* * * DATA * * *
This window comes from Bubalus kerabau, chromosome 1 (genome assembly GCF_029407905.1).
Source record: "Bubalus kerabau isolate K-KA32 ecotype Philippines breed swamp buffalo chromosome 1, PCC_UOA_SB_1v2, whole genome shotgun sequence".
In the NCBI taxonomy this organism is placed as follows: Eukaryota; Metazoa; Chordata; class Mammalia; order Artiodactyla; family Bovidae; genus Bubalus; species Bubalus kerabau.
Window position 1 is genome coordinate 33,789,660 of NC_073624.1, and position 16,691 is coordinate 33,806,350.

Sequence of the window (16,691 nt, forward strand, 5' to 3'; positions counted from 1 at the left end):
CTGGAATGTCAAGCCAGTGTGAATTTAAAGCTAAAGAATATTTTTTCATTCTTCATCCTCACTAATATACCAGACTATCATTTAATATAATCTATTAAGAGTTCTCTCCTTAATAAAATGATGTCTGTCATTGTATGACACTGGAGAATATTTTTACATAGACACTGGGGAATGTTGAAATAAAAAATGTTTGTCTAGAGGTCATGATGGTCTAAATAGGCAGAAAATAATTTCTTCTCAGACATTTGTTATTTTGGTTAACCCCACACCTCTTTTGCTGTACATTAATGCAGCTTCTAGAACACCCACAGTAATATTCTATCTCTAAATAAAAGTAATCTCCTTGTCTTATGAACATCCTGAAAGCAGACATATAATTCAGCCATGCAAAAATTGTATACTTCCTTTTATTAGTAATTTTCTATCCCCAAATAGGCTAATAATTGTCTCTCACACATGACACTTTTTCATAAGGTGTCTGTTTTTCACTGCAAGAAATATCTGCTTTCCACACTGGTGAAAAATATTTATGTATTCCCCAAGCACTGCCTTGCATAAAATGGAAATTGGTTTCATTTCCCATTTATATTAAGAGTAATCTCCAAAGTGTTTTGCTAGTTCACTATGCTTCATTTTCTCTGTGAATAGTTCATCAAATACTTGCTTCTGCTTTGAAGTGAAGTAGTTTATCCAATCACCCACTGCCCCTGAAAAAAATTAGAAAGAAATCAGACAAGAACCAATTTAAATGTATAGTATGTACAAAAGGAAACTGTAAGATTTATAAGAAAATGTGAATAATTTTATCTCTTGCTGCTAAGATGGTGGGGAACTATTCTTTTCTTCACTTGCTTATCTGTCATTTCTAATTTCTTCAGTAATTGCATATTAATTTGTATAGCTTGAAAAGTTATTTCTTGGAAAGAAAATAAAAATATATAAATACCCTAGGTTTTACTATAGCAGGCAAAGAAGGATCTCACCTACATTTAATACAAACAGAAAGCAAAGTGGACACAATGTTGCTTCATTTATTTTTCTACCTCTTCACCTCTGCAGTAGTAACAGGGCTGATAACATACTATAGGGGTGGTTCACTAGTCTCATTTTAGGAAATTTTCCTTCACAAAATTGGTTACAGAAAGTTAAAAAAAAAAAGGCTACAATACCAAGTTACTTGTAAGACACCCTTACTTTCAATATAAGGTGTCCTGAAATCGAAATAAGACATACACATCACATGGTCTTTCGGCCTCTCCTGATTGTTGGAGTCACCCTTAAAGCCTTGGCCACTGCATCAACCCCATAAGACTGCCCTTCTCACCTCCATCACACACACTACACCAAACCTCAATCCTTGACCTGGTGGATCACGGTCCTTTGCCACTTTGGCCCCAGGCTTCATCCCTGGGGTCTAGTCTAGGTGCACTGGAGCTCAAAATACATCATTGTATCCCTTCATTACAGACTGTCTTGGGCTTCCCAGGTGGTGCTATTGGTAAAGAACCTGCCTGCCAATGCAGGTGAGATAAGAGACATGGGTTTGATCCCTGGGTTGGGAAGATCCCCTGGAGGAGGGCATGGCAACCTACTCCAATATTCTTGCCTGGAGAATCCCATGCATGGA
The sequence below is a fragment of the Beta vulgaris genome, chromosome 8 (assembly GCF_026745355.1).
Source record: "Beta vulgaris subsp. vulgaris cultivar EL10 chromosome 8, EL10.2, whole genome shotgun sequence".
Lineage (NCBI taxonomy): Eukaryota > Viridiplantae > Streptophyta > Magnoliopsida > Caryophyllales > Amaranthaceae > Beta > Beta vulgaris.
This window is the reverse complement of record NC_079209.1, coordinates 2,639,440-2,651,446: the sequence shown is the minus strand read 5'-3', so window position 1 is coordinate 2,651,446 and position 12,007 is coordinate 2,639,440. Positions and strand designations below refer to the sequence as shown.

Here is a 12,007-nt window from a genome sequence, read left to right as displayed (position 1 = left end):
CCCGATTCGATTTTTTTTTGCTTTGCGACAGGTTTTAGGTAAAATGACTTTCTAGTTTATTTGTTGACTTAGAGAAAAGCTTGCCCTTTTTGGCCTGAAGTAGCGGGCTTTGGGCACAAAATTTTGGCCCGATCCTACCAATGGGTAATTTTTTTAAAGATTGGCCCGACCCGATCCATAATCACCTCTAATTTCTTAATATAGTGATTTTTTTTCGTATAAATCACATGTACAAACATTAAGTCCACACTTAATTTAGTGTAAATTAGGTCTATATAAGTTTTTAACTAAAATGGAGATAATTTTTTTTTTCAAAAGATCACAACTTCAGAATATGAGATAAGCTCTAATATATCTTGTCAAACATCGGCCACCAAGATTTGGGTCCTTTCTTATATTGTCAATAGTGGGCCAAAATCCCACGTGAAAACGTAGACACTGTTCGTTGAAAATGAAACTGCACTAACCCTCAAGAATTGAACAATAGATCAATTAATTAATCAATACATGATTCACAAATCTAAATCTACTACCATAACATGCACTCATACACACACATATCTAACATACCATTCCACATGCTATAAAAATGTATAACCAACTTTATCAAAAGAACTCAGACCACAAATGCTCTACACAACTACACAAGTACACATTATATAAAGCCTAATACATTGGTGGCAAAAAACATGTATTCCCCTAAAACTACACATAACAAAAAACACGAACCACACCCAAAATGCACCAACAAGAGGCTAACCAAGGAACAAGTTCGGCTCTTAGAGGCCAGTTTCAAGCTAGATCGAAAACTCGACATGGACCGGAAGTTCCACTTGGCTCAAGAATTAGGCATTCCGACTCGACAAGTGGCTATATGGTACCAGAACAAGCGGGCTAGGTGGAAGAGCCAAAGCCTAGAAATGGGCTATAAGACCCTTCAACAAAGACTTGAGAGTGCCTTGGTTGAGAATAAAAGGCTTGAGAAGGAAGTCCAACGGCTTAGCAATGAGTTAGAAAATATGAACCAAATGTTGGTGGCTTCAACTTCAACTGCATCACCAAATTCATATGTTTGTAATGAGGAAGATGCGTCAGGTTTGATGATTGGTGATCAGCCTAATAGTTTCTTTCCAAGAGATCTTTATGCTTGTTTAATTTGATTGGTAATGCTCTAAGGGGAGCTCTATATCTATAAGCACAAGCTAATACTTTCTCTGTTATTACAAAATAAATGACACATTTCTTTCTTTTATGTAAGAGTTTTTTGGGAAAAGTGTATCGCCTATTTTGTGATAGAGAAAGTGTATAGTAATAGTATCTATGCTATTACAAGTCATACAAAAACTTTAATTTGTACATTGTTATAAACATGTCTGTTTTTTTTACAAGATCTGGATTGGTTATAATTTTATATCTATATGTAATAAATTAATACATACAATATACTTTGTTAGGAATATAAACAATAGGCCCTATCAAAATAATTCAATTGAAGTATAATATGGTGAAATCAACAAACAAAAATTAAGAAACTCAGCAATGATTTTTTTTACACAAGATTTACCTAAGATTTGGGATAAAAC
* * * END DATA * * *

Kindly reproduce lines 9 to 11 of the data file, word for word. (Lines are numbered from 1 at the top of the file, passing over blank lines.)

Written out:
Lineage (NCBI taxonomy): Eukaryota > Viridiplantae > Streptophyta > Magnoliopsida > Caryophyllales > Amaranthaceae > Beta > Beta vulgaris.
This window is the reverse complement of record NC_079209.1, coordinates 2,639,440-2,651,446: the sequence shown is the minus strand read 5'-3', so window position 1 is coordinate 2,651,446 and position 12,007 is coordinate 2,639,440. Positions and strand designations below refer to the sequence as shown.

Here is a 12,007-nt window from a genome sequence, read left to right as displayed (position 1 = left end):